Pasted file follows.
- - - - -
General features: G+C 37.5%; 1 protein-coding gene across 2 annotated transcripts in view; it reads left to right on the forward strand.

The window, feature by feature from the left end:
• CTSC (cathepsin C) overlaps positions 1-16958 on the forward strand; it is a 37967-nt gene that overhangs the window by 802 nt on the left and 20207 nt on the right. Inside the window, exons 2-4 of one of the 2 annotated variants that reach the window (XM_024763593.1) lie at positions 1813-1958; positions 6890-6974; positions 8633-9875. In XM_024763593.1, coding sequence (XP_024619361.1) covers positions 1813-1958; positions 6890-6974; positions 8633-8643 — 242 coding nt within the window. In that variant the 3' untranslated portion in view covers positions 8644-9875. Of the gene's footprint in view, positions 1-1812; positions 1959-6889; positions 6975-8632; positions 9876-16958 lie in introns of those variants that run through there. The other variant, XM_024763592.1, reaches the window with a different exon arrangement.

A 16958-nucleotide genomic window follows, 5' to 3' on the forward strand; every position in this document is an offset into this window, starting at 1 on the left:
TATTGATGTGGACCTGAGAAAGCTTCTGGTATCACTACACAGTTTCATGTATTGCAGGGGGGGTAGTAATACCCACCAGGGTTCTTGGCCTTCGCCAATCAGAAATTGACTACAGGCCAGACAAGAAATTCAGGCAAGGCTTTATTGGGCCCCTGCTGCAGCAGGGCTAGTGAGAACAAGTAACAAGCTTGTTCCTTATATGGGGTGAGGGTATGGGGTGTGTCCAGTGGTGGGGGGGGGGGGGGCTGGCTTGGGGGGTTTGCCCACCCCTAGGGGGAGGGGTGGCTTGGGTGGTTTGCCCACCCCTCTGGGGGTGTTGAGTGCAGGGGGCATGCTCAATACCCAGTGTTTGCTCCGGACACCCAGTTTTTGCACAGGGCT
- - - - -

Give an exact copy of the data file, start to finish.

General features: G+C 37.5%; 1 protein-coding gene across 2 annotated transcripts in view; it reads left to right on the forward strand.

The window, feature by feature from the left end:
• CTSC (cathepsin C) overlaps positions 1-16958 on the forward strand; it is a 37967-nt gene that overhangs the window by 802 nt on the left and 20207 nt on the right. Inside the window, exons 2-4 of one of the 2 annotated variants that reach the window (XM_024763593.1) lie at positions 1813-1958; positions 6890-6974; positions 8633-9875. In XM_024763593.1, coding sequence (XP_024619361.1) covers positions 1813-1958; positions 6890-6974; positions 8633-8643 — 242 coding nt within the window. In that variant the 3' untranslated portion in view covers positions 8644-9875. Of the gene's footprint in view, positions 1-1812; positions 1959-6889; positions 6975-8632; positions 9876-16958 lie in introns of those variants that run through there. The other variant, XM_024763592.1, reaches the window with a different exon arrangement.

A 16958-nucleotide genomic window follows, 5' to 3' on the forward strand; every position in this document is an offset into this window, starting at 1 on the left:
TATTGATGTGGACCTGAGAAAGCTTCTGGTATCACTACACAGTTTCATGTATTGCAGGGGGGGTAGTAATACCCACCAGGGTTCTTGGCCTTCGCCAATCAGAAATTGACTACAGGCCAGACAAGAAATTCAGGCAAGGCTTTATTGGGCCCCTGCTGCAGCAGGGCTAGTGAGAACAAGTAACAAGCTTGTTCCTTATATGGGGTGAGGGTATGGGGTGTGTCCAGTGGTGGGGGGGGGGGGGGCTGGCTTGGGGGGTTTGCCCACCCCTAGGGGGAGGGGTGGCTTGGGTGGTTTGCCCACCCCTCTGGGGGTGTTGAGTGCAGGGGGCATGCTCAATACCCAGTGTTTGCTCCGGACACCCAGTTTTTGCACAGGGCT